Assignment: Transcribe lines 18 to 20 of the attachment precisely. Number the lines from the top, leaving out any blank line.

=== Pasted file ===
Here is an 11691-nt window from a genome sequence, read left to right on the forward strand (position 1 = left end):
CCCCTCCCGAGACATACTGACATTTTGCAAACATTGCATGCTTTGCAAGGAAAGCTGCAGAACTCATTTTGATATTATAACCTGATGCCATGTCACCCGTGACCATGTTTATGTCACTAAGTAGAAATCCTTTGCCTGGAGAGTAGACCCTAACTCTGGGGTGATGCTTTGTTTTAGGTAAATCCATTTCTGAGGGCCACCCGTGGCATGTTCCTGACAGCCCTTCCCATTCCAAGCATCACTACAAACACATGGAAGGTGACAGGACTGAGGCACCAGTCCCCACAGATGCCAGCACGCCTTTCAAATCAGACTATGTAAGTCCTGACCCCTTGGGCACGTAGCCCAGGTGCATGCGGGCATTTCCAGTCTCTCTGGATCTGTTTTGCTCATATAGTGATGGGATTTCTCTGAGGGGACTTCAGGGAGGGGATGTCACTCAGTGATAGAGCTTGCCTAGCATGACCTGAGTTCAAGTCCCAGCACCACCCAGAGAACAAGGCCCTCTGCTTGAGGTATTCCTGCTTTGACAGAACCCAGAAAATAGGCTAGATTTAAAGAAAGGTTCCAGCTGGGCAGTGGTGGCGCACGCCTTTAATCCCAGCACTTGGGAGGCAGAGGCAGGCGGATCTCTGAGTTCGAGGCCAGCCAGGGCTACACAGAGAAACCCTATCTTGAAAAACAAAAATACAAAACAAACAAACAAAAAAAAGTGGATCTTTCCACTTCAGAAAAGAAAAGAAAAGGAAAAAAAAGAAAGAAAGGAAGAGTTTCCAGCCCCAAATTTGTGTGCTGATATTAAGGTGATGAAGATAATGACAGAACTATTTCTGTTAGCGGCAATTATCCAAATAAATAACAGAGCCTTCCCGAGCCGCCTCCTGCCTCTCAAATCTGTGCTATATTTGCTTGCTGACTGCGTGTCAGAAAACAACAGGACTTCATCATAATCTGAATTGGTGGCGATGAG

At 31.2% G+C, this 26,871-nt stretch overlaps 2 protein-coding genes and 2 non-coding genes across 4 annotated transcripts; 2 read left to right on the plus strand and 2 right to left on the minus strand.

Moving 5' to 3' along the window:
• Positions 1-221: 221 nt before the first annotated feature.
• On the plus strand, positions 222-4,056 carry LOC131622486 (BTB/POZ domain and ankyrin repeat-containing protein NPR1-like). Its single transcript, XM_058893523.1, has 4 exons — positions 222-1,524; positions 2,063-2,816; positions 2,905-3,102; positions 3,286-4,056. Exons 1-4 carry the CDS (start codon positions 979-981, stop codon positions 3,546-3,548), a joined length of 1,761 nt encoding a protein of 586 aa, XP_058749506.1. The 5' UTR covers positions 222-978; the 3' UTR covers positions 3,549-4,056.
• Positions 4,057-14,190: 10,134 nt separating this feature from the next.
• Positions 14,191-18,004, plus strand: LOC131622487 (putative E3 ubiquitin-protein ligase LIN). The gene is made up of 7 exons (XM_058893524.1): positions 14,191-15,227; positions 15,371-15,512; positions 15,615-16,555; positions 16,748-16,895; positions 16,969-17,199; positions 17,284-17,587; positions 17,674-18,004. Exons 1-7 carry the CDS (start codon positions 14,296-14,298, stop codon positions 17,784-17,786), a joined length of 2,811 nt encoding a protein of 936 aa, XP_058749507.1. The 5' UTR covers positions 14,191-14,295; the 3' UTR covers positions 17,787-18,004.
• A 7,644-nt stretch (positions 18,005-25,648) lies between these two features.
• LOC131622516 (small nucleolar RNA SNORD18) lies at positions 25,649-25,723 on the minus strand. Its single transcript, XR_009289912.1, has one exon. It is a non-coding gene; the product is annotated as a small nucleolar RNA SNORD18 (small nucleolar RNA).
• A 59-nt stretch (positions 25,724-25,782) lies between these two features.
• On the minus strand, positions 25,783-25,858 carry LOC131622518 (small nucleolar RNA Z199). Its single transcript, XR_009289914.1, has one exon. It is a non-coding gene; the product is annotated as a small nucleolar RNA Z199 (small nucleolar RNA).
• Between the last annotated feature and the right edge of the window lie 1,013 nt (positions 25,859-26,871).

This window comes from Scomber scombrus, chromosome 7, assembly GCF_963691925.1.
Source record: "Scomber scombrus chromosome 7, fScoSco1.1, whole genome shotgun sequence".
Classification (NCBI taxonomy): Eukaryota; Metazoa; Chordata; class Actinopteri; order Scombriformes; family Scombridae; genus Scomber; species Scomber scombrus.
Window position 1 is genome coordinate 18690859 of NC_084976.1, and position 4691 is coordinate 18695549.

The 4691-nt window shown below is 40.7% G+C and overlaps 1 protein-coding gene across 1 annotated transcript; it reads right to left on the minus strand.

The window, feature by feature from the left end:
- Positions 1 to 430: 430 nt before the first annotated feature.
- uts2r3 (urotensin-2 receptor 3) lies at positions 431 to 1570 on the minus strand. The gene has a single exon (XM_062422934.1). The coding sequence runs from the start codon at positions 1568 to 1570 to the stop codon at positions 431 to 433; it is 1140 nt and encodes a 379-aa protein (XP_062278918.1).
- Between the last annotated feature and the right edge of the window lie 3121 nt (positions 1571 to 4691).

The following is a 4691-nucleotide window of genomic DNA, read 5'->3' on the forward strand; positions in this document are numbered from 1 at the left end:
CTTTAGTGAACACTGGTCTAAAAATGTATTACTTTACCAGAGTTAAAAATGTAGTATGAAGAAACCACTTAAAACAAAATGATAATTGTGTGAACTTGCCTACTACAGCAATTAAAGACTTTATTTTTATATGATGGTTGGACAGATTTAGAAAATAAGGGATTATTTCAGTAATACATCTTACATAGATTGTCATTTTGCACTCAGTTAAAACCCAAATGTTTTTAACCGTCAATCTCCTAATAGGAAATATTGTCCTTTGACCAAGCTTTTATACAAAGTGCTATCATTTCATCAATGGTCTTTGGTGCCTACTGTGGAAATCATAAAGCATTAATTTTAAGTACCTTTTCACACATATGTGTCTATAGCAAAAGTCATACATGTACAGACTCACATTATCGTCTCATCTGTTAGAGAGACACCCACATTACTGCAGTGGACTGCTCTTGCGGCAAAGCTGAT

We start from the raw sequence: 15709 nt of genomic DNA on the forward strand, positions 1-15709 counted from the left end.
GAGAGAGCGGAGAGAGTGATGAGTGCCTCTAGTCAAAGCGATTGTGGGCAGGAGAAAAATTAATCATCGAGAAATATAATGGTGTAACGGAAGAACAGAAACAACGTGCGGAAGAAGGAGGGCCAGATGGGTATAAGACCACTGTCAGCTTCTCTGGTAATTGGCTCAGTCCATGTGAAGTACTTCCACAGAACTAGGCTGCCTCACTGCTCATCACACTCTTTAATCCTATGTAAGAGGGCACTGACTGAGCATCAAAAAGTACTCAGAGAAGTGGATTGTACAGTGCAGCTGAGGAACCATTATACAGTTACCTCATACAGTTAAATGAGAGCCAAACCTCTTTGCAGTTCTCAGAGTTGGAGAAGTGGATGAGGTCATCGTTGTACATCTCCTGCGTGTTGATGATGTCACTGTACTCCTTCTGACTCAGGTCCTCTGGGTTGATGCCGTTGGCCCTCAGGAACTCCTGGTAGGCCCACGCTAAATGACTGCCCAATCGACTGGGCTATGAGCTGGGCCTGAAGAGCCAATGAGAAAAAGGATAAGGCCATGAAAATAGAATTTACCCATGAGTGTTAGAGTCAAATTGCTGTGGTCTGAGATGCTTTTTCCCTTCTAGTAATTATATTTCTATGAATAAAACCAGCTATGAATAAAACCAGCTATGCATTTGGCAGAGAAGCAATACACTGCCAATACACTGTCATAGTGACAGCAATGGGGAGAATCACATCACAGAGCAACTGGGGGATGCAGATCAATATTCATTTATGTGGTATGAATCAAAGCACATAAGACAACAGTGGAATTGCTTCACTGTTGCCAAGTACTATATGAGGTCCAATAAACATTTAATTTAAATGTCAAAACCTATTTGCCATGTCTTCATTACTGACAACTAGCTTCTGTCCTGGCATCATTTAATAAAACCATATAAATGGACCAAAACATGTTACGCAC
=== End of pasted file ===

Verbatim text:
The 4691-nt window shown below is 40.7% G+C and overlaps 1 protein-coding gene across 1 annotated transcript; it reads right to left on the minus strand.

The window, feature by feature from the left end:
- Positions 1 to 430: 430 nt before the first annotated feature.